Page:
Part of the series God: From Magic to Motivation
I’ve been thinking about compassion. I affirmed Karen Armstrong’s international Charter for Compassion. Some people may have criticisms with Armstrong’s approach, saying she’s picking and choosing from religious traditions, ignoring the bad parts and trumping up the good ones as what religion should be all about. I don’t mind that so much. That’s what we do in every field of study – focus on what confirms or gives us what we want; drop the rest. If we want change in the world, then someone has to start somewhere. Armstrong started with the Golden Rule, and with compassion, and with religious traditions.
I see it as a kind of behavioural filter. If her charter acts as one more hoop that people of any and every religious or political stripe have to jump though, then it might at least help expose everyone’s true motivations. We’ll get a better picture of exactly who their gods are.
The charter says nothing about belief or magic. The charter is a declaration of aesthetics, however. It isn’t really an argument for compassion but rather a call to make compassion the prime motivator in people’s lives. We need something in place that will regulate how individuals behave, if we want to have an orderly world economy and a peaceful global community. Life is now international. Armstrong is trying to do something to change religion from within.
We don’t usually think of compassion as a thing to argue for. We just take it as a good thing. Everyone should be motivated by compassion, right? We assume the world should be run by compassion, even when the material world seems ambivalent about the whole thing.
The more I thought about this, the more I figured there wasn’t a compelling argument for compassion. There are reasons to value compassion, sure, but what is there to actually make you compassionate?
I thought of three things:
1. Emotional Commitment
2. Personal Investment
Please add to the list.
This last one seems really important to me. People love predictability. But this means compassion is more a case for predictability than anything else.
The Golden Rule, the foundation of Armstrong’s Charter for Compassion, isn’t actually an argument for compassion. It’s an argument for predictability, even conformity.
Do onto others as you would have them do onto you. Don’t do onto others what you would not have done to you.
Be predictable. Follow the rules I follow. Want the same things the group wants. Be motivated by the same things everyone is motivated by. Do what you would expect of others. Even if you want others to challenge you, a good way to make that happen is to challenge them.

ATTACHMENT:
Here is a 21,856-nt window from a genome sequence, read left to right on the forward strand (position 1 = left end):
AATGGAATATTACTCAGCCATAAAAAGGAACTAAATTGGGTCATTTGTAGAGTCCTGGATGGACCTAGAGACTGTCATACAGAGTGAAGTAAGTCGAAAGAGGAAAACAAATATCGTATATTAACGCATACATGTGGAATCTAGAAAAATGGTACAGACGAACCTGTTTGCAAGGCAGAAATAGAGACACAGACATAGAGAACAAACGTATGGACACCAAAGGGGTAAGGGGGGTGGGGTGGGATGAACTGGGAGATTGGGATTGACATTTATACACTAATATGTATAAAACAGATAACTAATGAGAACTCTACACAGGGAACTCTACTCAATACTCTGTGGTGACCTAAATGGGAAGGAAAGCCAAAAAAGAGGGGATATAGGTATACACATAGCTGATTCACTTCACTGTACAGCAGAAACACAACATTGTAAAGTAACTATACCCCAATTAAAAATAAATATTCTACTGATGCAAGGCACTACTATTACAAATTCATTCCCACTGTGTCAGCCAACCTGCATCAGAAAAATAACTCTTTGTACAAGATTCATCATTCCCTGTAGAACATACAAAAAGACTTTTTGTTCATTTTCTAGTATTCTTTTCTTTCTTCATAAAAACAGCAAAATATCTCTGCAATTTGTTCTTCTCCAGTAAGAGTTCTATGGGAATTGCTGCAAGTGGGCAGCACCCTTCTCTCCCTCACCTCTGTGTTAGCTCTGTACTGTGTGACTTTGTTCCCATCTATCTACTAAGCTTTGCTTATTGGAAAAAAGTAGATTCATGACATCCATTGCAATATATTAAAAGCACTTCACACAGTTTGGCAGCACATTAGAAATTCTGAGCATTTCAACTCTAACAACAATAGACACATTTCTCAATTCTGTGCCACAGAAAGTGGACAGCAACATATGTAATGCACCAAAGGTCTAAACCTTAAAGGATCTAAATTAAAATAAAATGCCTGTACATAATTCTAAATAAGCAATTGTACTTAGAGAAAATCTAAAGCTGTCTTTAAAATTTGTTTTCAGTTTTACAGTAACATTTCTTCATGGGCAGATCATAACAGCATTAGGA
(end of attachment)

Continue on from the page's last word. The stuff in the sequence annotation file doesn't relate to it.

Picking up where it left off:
In a sense, the Golden Rule is general enough to work for any group that willingly consents to a group of predictable rules. It doesn’t have to be compassion. Greed could work the same way, if everyone conformed to it. Competitiveness could work the same way, if everyone agreed to it.
Armstrong believes a world motivated by compassion will create a just economy and a robust community.
Would you agree?
I need your help in this. I think I prefer a world motivated by compassion, but I don’t know an air-tight, leak-proof argument for that world.
Is there an argument for compassion that is compelling to you?
What do you think?
- – -
Some sources / neat links:
The soldier image was on openlounge.org. David wrote some lyrics on Compassion well worth reading. Please check it out and add your voice.
The website Doing Ethics – a neat, visual explanation of ethics in general terms (the link is geared towards health ethics, but the illustrations are still simple and clear. Here is the home page if you want to check the source, Robert Traer – he’s a process theology type of guy).
Ben Goertzel’s paper on universal ethics – descriptive more than prescriptive. Goertzel (wiki) has done some work with artificial intelligence. He’s fascinated by how the internet is changing things. He sees intelligence as the ability to detect patterns. The universe, according to Goertzel, shows signs of ‘continuous pattern-sympathy’ - as in tending to repeat the repeated, or the repeatable (… yes, redundancy is redundant…)